Mansfield concluding remarks seem to be off base. He argues that Obama has introduced a new breed of "Religious Left," and remarks, "There have been other Democrats who were religiously fluent of course. Bill Clinton and Jimmy Carter come to mind. Yet both men seemed to truncate their faith, seemed to erect a wall of separation between faith and practice. Obama's religion infuses his public policy..." as I would argue in light of Obama's championing unbiblical stances, that Clinton and Carter seemed to let their religion influence their policy more than Obama ever has. I understand that Obama's understanding of social injustices have came out of his religion, but surely much of his professed faith remains to influence his public policy.
The book overall was interesting, and surely I know more than I did know... But like many reviews state, it leaves me wanting, and leaves me with more questions. Perhaps this is a good book to start, but now I can only wait for more thorough books to see where I continue.
After acknowledging polling data which reveals the confusion of Americans as to what faith the president actually belongs to, the author seeks to unravel this mystery in a coherent form. He begins with Obama's speech at the Democratic convention of 2004. This is where a man with a strange name was first introduced to the nation in a very big way. In that speech, he began to articulate a religiously Left vision for the nation as an alternative to the Religious Right.
Much time is spent in the book talking about Obama's roots. Included are details about his religiously mingled upbringing that brought such doubt and certainty to what he believes. In its pages, the book quotes Obama as revealing that his mother was his biggest influence in matters of faith.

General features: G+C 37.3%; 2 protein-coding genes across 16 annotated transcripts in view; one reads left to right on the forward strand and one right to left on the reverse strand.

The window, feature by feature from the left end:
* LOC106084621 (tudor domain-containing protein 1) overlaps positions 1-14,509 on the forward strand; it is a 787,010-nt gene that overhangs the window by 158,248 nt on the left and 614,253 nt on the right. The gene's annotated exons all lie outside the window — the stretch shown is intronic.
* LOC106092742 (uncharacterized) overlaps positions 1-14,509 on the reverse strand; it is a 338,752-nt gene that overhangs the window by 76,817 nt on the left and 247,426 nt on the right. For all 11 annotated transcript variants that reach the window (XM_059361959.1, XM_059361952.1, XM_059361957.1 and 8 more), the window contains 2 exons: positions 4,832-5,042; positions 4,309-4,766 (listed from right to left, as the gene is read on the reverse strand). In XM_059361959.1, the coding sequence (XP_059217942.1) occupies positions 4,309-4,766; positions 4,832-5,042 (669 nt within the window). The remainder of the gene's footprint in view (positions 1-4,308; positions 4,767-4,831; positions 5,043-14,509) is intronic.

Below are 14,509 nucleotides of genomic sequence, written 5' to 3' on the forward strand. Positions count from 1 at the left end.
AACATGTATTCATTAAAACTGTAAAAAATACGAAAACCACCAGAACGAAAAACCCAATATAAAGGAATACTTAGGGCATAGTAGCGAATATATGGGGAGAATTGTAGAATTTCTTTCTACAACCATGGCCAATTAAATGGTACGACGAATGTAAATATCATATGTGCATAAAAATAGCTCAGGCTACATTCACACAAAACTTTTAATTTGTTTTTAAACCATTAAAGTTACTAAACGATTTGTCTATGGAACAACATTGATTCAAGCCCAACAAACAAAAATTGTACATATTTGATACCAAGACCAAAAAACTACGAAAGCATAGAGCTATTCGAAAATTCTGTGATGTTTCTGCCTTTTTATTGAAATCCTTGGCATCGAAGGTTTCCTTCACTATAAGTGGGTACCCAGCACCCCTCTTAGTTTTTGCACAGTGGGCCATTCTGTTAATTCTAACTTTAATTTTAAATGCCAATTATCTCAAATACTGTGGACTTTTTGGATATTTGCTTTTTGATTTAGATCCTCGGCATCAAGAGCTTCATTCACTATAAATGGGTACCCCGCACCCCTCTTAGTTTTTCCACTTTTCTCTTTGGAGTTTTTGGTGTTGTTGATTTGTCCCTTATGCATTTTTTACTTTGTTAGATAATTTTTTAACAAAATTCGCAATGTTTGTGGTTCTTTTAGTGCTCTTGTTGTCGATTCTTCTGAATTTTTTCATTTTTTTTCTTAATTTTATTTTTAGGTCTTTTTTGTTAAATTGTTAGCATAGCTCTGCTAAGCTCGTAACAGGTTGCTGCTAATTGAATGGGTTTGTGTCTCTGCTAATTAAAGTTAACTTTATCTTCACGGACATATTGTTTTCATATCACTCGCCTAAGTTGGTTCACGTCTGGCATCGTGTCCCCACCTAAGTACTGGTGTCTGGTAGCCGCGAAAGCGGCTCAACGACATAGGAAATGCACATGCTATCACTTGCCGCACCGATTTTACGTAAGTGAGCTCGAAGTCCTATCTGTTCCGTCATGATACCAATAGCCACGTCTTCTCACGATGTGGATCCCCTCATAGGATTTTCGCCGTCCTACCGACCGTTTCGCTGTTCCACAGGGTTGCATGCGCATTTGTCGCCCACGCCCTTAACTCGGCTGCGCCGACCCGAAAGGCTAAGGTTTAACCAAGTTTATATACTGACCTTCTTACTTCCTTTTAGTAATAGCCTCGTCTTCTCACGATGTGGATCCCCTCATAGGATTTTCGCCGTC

As one would expect, the Dr. Jeremiah Wright is a large figure in Obama's life and thus in the emphasis of the book. The author explains African American church history as the author understands it, how it has shaped Obama and why it was so hard for the president to separate himself from Dr. Wright. Mansfield believes that President Obama will always be remembered in association with this controversial figure.
A turn takes place in the book as Mansfield explains the transition from Wright to a "band of brothers" which surrounds Obama with counsel, prayer and even daily devotions. Added to their number is Carey Cash, the chaplain at Camp David who was an Iraq War chaplain with the Marines and who becomes the Obama family's pastor. These influencers have helped President Obama, the author is convinced, to become more sure and grounded in his faith.
There are divergent opinions as to Obama's faith. This "band of brothers" sees the president as a genuine born again Christian. Others outside of the White House are cited as giving reasons why they believe this not to be true. Mansfield predicts that Obama is going to have to explain the growth and evolution of his faith, how it impacts his politics and how his policies have scriptural ground on which to be based.
I have my opinion as to what the faith of Barack Obama is. Reading this book I think will help inform those on the Right, the Left and in the middle as to what that is. Perhaps we would come to different conclusions but this book is well prepared, with tons of sources and well worth the reading for every American who wants a more definitive answer as to what it is that the president believes.